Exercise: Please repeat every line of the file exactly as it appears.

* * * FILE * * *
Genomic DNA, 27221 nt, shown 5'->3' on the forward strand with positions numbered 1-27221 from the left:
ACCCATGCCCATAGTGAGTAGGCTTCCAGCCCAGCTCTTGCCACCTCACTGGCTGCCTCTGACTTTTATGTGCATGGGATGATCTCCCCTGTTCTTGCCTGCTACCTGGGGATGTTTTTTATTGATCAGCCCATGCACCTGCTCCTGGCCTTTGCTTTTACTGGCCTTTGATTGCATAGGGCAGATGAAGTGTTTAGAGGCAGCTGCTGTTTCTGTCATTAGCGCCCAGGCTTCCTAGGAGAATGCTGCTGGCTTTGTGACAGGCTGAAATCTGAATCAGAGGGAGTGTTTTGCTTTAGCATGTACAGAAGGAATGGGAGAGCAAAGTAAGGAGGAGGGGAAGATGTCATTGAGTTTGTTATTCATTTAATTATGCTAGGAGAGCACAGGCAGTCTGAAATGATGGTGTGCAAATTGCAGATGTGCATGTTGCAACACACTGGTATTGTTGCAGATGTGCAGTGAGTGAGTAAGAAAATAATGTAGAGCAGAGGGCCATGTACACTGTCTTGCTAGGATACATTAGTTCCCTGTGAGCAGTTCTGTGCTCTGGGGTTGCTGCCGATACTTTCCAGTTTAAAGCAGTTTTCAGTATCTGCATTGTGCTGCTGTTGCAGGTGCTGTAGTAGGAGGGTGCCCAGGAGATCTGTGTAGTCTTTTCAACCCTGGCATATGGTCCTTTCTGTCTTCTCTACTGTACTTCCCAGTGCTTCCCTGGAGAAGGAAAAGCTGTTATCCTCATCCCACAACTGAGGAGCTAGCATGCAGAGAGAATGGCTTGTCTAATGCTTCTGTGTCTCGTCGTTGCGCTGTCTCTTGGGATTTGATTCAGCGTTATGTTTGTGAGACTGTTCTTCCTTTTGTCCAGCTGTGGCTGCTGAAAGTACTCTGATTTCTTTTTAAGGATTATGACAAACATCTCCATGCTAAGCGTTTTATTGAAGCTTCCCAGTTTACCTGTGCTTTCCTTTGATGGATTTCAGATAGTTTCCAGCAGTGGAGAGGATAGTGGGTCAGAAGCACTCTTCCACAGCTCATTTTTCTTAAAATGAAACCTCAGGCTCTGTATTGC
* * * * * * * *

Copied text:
Genomic DNA, 27221 nt, shown 5'->3' on the forward strand with positions numbered 1-27221 from the left:
ACCCATGCCCATAGTGAGTAGGCTTCCAGCCCAGCTCTTGCCACCTCACTGGCTGCCTCTGACTTTTATGTGCATGGGATGATCTCCCCTGTTCTTGCCTGCTACCTGGGGATGTTTTTTATTGATCAGCCCATGCACCTGCTCCTGGCCTTTGCTTTTACTGGCCTTTGATTGCATAGGGCAGATGAAGTGTTTAGAGGCAGCTGCTGTTTCTGTCATTAGCGCCCAGGCTTCCTAGGAGAATGCTGCTGGCTTTGTGACAGGCTGAAATCTGAATCAGAGGGAGTGTTTTGCTTTAGCATGTACAGAAGGAATGGGAGAGCAAAGTAAGGAGGAGGGGAAGATGTCATTGAGTTTGTTATTCATTTAATTATGCTAGGAGAGCACAGGCAGTCTGAAATGATGGTGTGCAAATTGCAGATGTGCATGTTGCAACACACTGGTATTGTTGCAGATGTGCAGTGAGTGAGTAAGAAAATAATGTAGAGCAGAGGGCCATGTACACTGTCTTGCTAGGATACATTAGTTCCCTGTGAGCAGTTCTGTGCTCTGGGGTTGCTGCCGATACTTTCCAGTTTAAAGCAGTTTTCAGTATCTGCATTGTGCTGCTGTTGCAGGTGCTGTAGTAGGAGGGTGCCCAGGAGATCTGTGTAGTCTTTTCAACCCTGGCATATGGTCCTTTCTGTCTTCTCTACTGTACTTCCCAGTGCTTCCCTGGAGAAGGAAAAGCTGTTATCCTCATCCCACAACTGAGGAGCTAGCATGCAGAGAGAATGGCTTGTCTAATGCTTCTGTGTCTCGTCGTTGCGCTGTCTCTTGGGATTTGATTCAGCGTTATGTTTGTGAGACTGTTCTTCCTTTTGTCCAGCTGTGGCTGCTGAAAGTACTCTGATTTCTTTTTAAGGATTATGACAAACATCTCCATGCTAAGCGTTTTATTGAAGCTTCCCAGTTTACCTGTGCTTTCCTTTGATGGATTTCAGATAGTTTCCAGCAGTGGAGAGGATAGTGGGTCAGAAGCACTCTTCCACAGCTCATTTTTCTTAAAATGAAACCTCAGGCTCTGTATTGC